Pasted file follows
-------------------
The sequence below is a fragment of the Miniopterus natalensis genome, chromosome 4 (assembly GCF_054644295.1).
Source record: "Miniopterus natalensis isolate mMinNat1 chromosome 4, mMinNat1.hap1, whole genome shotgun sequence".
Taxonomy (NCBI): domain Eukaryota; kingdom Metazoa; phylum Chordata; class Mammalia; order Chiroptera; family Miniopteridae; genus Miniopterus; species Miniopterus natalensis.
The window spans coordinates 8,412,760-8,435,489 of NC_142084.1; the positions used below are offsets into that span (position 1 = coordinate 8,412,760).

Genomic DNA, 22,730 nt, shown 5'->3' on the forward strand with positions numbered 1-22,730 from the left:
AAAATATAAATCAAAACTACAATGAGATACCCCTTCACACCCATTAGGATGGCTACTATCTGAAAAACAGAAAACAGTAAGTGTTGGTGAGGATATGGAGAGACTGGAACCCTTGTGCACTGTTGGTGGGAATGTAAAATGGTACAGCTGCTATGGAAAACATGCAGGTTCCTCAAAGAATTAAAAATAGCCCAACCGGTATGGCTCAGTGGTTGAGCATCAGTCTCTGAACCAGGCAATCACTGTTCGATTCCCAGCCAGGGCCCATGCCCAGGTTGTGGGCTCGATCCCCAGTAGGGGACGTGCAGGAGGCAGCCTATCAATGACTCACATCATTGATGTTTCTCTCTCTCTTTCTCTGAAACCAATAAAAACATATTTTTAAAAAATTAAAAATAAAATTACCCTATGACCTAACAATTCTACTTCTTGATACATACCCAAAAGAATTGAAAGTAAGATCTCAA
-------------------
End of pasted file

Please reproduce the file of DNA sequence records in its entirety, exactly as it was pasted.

The sequence below is a fragment of the Miniopterus natalensis genome, chromosome 4 (assembly GCF_054644295.1).
Source record: "Miniopterus natalensis isolate mMinNat1 chromosome 4, mMinNat1.hap1, whole genome shotgun sequence".
Taxonomy (NCBI): domain Eukaryota; kingdom Metazoa; phylum Chordata; class Mammalia; order Chiroptera; family Miniopteridae; genus Miniopterus; species Miniopterus natalensis.
The window spans coordinates 8,412,760-8,435,489 of NC_142084.1; the positions used below are offsets into that span (position 1 = coordinate 8,412,760).

Genomic DNA, 22,730 nt, shown 5'->3' on the forward strand with positions numbered 1-22,730 from the left:
AAAATATAAATCAAAACTACAATGAGATACCCCTTCACACCCATTAGGATGGCTACTATCTGAAAAACAGAAAACAGTAAGTGTTGGTGAGGATATGGAGAGACTGGAACCCTTGTGCACTGTTGGTGGGAATGTAAAATGGTACAGCTGCTATGGAAAACATGCAGGTTCCTCAAAGAATTAAAAATAGCCCAACCGGTATGGCTCAGTGGTTGAGCATCAGTCTCTGAACCAGGCAATCACTGTTCGATTCCCAGCCAGGGCCCATGCCCAGGTTGTGGGCTCGATCCCCAGTAGGGGACGTGCAGGAGGCAGCCTATCAATGACTCACATCATTGATGTTTCTCTCTCTCTTTCTCTGAAACCAATAAAAACATATTTTTAAAAAATTAAAAATAAAATTACCCTATGACCTAACAATTCTACTTCTTGATACATACCCAAAAGAATTGAAAGTAAGATCTCAA